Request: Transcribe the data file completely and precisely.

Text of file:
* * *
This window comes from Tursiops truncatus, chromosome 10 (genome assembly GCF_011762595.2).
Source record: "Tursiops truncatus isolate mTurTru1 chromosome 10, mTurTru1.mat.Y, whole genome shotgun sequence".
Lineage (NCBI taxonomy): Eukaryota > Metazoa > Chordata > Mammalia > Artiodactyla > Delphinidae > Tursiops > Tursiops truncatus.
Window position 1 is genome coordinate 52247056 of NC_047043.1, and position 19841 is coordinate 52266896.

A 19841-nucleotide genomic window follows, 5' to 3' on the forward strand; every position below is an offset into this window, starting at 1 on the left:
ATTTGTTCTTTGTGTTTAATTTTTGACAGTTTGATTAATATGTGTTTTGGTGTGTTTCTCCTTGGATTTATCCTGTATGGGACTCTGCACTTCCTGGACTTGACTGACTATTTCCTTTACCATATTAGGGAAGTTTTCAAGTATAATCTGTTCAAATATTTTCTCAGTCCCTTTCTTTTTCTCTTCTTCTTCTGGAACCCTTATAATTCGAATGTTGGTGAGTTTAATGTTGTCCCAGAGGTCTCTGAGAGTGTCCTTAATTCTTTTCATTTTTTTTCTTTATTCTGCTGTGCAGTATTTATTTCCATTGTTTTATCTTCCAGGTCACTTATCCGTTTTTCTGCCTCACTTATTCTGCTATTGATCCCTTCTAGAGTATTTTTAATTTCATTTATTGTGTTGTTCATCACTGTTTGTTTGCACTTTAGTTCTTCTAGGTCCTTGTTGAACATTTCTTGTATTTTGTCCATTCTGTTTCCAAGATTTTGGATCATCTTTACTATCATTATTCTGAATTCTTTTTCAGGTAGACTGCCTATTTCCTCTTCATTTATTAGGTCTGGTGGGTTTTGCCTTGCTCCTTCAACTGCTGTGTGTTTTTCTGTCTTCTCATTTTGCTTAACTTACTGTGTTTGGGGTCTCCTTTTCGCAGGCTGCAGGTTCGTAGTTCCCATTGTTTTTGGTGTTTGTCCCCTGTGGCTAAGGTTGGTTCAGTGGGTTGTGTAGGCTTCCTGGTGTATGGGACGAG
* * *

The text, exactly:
This window comes from Tursiops truncatus, chromosome 10 (genome assembly GCF_011762595.2).
Source record: "Tursiops truncatus isolate mTurTru1 chromosome 10, mTurTru1.mat.Y, whole genome shotgun sequence".
Lineage (NCBI taxonomy): Eukaryota > Metazoa > Chordata > Mammalia > Artiodactyla > Delphinidae > Tursiops > Tursiops truncatus.
Window position 1 is genome coordinate 52247056 of NC_047043.1, and position 19841 is coordinate 52266896.

A 19841-nucleotide genomic window follows, 5' to 3' on the forward strand; every position below is an offset into this window, starting at 1 on the left:
ATTTGTTCTTTGTGTTTAATTTTTGACAGTTTGATTAATATGTGTTTTGGTGTGTTTCTCCTTGGATTTATCCTGTATGGGACTCTGCACTTCCTGGACTTGACTGACTATTTCCTTTACCATATTAGGGAAGTTTTCAAGTATAATCTGTTCAAATATTTTCTCAGTCCCTTTCTTTTTCTCTTCTTCTTCTGGAACCCTTATAATTCGAATGTTGGTGAGTTTAATGTTGTCCCAGAGGTCTCTGAGAGTGTCCTTAATTCTTTTCATTTTTTTTCTTTATTCTGCTGTGCAGTATTTATTTCCATTGTTTTATCTTCCAGGTCACTTATCCGTTTTTCTGCCTCACTTATTCTGCTATTGATCCCTTCTAGAGTATTTTTAATTTCATTTATTGTGTTGTTCATCACTGTTTGTTTGCACTTTAGTTCTTCTAGGTCCTTGTTGAACATTTCTTGTATTTTGTCCATTCTGTTTCCAAGATTTTGGATCATCTTTACTATCATTATTCTGAATTCTTTTTCAGGTAGACTGCCTATTTCCTCTTCATTTATTAGGTCTGGTGGGTTTTGCCTTGCTCCTTCAACTGCTGTGTGTTTTTCTGTCTTCTCATTTTGCTTAACTTACTGTGTTTGGGGTCTCCTTTTCGCAGGCTGCAGGTTCGTAGTTCCCATTGTTTTTGGTGTTTGTCCCCTGTGGCTAAGGTTGGTTCAGTGGGTTGTGTAGGCTTCCTGGTGTATGGGACGAG